Industrial Disputes And The Conflict B/W Majority And Minority Union
As per Section 2 of the Industrial Disputes Act, 1947, "An Industrial Dispute
means any dispute or differences between employers and employers or between
employers and workmen or between workmen and workmen which is connected with the
employment or non-employment or the terms of employment or with the conditions
of labour of any person."
Every worker has specific demands, including financial needs, social benefits,
and security needs. Conflict between the employee and the employer emerges when
such conditions are not met. There are basically two sorts of industrial
conflicts: individual disputes and collective disputes. Individual disputes
might involve issues including compensation for unlawful termination,
reinstatement, etc., whereas collective conflicts could include disagreements
over pay, bonuses, profit sharing, duration of work etc.
Settlement Of Industrial Disputes
Many strategies, including negotiations, conciliation, mediation, and
arbitration, may be used to settle industrial disputes. Any business,
management, or labour union is free to use any strategy it wants to handle such
disputes. Industrial disputes need to be settled as soon as feasible, and they
need to be settled at the level at which they initially occurred. Both the
government and the union should change their attitudes, lay to rest their egos,
and seek to resolve the disputes as soon as they possibly can.
Relations gradually deteriorate and become complex when disagreements are not
resolved. If management and unions want to be satisfied, there ought to be a
WIN-WIN scenario. Relations cannot and will never improve if one wins and the
other party loses. Less productivity and financial losses for the firm and the
employees are consequences of pending awards. The use of tribunals or
conciliation should be avoided as much as possible by both the parties.
The Case Of Ongc Vs President, Oil Fields Employees Association
On August 26, 2016, the appellants, Oil and Natural Gas Company Ltd, received a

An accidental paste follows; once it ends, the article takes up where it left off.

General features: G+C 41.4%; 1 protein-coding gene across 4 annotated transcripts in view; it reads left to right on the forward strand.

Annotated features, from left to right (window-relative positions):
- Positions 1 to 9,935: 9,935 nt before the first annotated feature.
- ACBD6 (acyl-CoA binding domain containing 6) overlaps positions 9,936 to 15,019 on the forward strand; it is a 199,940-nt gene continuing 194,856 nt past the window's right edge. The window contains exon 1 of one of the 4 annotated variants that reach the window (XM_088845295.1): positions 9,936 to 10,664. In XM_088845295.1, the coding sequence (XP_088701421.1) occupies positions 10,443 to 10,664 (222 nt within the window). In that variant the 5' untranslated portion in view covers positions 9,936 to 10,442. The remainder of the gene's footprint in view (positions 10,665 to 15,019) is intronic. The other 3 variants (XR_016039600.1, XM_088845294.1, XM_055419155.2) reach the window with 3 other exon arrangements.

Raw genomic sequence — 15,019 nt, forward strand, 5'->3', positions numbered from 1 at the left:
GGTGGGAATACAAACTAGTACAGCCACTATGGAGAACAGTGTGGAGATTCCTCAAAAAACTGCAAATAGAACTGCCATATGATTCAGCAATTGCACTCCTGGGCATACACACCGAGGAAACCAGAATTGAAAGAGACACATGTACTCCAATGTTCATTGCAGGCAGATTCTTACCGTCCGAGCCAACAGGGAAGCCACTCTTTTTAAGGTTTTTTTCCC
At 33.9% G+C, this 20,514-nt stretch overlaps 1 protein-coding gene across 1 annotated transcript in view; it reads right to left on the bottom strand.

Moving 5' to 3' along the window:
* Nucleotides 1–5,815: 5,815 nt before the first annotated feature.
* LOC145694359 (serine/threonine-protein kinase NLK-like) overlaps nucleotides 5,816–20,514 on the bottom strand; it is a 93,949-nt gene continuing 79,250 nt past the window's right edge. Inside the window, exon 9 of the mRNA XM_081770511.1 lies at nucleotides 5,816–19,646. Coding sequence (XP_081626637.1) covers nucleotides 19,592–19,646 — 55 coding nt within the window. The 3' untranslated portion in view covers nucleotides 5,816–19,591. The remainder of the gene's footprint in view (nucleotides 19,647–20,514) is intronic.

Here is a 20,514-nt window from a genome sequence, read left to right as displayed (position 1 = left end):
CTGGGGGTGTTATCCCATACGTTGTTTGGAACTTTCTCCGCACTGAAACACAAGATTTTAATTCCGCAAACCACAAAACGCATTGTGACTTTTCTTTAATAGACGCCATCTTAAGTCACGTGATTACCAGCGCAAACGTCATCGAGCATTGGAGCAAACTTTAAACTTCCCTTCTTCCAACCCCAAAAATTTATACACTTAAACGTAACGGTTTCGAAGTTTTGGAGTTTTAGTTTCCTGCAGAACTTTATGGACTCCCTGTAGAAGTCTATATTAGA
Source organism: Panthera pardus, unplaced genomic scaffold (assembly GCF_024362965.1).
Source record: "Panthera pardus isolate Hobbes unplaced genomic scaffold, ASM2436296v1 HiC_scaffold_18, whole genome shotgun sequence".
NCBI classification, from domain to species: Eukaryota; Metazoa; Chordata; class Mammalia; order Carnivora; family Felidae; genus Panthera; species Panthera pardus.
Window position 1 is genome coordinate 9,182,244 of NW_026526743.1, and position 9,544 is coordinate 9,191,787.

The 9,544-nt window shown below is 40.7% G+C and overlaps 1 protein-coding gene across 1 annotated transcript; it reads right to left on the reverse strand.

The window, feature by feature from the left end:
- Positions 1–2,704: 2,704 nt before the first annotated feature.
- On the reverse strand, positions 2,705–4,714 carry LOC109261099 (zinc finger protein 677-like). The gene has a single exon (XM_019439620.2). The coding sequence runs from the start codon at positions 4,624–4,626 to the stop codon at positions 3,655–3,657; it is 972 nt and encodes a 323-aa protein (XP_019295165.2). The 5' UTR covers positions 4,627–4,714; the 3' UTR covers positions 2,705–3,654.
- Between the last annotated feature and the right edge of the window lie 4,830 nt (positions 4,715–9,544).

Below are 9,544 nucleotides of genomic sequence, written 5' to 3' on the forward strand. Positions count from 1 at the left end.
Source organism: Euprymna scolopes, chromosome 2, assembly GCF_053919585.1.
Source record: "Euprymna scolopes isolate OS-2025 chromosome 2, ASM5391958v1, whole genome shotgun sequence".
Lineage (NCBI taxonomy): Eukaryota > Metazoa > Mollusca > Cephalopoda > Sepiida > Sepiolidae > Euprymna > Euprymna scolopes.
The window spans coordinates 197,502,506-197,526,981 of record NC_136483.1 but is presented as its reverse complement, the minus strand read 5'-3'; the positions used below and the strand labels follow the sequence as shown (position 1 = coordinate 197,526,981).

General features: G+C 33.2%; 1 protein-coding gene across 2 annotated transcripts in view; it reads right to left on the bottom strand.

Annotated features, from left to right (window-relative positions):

direct action notice from The Oil Field Employees Association, a union which has
been established in the year 2014. The Union represented workers hired by ONGC's
contractors. A Conciliation Officer summoned the aforementioned Union and ONGC
on September 19, 2016, to discuss the conflict resulting from the aforementioned
It is essential to keep in mind that another Union, which represented 77% of the
workers, and the contractor negotiated a settlement on the same day, with ONGC
acting as the consenting party. The Union demanded that the wages and employment
conditions of contractors' workers be equivalent to those of ONGC employees in a
Charter of Demands that was submitted on September 26, 2016. Thereafter, ONGC
presented a fair pay policy.
The attempt at conciliation was eventually unsuccessful. A report was
subsequently submitted to the Central Government as a result of this. The Centre
thereafter brought the matter with the Industrial Tribunal in accordance with
Section 10(2A) of the Industrial Disputes Act, 1947. At the Bombay High Court,
the ONGC contested the validity of the reference order, but the High Court
rejected their claim. The Tribunal also charged two other Unions during this
time. With regards to the appeal, the High Court upheld the verdict but modified
how it was to be implemented.
Citing the definition of "workman" included within Section 2(s) of the act of